As tables grow in size they can have hundreds of thousands of
records, which makes it impossible for the user to pick out specific records from that table.
Queries were designed to combat this problem. With a query you can apply a filter
to the table's data, so that you only get the information that you want.
The tricky part of queries is that you must understand how to construct one before you can
actually use them. This lesson will guide you through the basics of making a couple very simple
Choosing a Table to Query
Before you can create a query you have to navigate to the Query Tab in your
Access database. Select Queries from the Objects Pane.
Although you could use the Wizard, we will guide you through the process of creating an Access query
with the "Design view". We feel this is helpful for beginners, so they don't feel overwhelmed when they
need to do something the Wizard doesn't allow them to.
- Double-click "create Query in Design view"
- Add the table tbl_Sales
- Your Query window should now have the tbl_Sales table added to it
You have just completed the setup process for making a query. Every time you make a query you have to first choose
which table(s) you want to select data from. Currently, our database only has one table, so we don't have a lot of choices here.
Now we can begin to create our custom Access query.
Creating a Custom Query
Bob wants a query that will just return the list of items sold and for how much. He doesn't care
about the sale number or the employee. To make this query we are going to have specify the
fields we want to see and ignore the others.
Access lets you quickly select fields you want to see by a simple drag and drop method. For ever field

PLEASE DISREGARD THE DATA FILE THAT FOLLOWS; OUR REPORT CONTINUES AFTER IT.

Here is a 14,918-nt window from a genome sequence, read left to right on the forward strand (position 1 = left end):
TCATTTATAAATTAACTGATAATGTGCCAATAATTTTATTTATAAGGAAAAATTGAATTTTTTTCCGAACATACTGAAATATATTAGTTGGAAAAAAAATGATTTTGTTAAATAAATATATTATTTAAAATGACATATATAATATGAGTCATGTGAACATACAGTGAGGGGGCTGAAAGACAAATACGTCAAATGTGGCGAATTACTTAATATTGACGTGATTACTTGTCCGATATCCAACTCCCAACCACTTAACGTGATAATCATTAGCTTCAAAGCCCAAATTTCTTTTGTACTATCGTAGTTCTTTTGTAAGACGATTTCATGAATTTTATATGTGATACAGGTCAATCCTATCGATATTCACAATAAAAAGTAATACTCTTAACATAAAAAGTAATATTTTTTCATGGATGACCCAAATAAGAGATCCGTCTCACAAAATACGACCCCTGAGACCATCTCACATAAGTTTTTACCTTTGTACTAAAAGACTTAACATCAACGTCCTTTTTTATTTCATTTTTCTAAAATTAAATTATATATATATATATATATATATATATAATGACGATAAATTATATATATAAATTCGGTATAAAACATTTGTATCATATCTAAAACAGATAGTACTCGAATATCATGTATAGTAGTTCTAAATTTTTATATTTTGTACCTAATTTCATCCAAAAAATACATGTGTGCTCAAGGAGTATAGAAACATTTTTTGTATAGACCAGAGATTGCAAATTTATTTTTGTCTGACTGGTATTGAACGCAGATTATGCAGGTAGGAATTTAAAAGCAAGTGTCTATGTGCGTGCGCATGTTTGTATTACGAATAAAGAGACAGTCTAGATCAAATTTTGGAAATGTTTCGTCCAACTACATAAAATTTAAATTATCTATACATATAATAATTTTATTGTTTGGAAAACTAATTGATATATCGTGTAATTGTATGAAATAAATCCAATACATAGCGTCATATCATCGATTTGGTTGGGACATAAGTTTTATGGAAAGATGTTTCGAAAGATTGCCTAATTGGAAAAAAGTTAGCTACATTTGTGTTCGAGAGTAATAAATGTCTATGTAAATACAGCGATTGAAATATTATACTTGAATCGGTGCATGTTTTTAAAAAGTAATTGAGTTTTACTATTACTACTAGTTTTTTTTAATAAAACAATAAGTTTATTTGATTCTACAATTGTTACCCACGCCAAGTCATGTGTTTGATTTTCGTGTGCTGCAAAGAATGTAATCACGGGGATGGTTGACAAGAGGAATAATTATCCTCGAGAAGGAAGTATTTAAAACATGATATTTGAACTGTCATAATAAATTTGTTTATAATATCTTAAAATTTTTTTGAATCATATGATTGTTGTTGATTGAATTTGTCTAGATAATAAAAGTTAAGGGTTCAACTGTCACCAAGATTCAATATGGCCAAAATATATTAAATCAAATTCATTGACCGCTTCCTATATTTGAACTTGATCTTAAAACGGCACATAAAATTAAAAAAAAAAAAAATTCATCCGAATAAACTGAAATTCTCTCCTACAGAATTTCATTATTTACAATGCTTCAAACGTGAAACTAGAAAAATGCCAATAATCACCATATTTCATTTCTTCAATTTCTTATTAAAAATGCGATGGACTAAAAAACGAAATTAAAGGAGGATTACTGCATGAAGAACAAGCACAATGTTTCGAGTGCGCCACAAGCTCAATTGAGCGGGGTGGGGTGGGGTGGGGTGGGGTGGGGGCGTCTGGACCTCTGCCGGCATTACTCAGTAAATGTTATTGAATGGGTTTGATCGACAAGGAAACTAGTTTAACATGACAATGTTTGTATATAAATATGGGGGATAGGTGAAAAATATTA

that a table has there is an entry in the quick table viewer. Notice that the quick view of tbl_Sales displays
the fields: *, Employee, Product, Price and SaleNumber. Note: The field * is a wildcard, meaning it will select all
the fields if you choose *.
We only want Product and Price, so let's start by dragging Product down from tbl_Sales to the first column. Notice that
when you drop the Product field into the first column it populates two of the fields and checks the "Show" box:
Drag and drop the Price field into the adjoining column and you should have something like:
That's it! You're done! Close the Query window and save your file query as qry_ProdSales.
Running Your First Query!
Well you've finished writing the backend for your query, so let's if it works. Double-click your newly created
query and you should see something like this:
Basic Query Review
When you want to create a query that just uses a select few fields you can simply drag and drop these fields in design view.
The next lesson will go into much more detail on creating custom queries, but remember this, you already have
the knowledge to write queries in Access! Pretty impressive!
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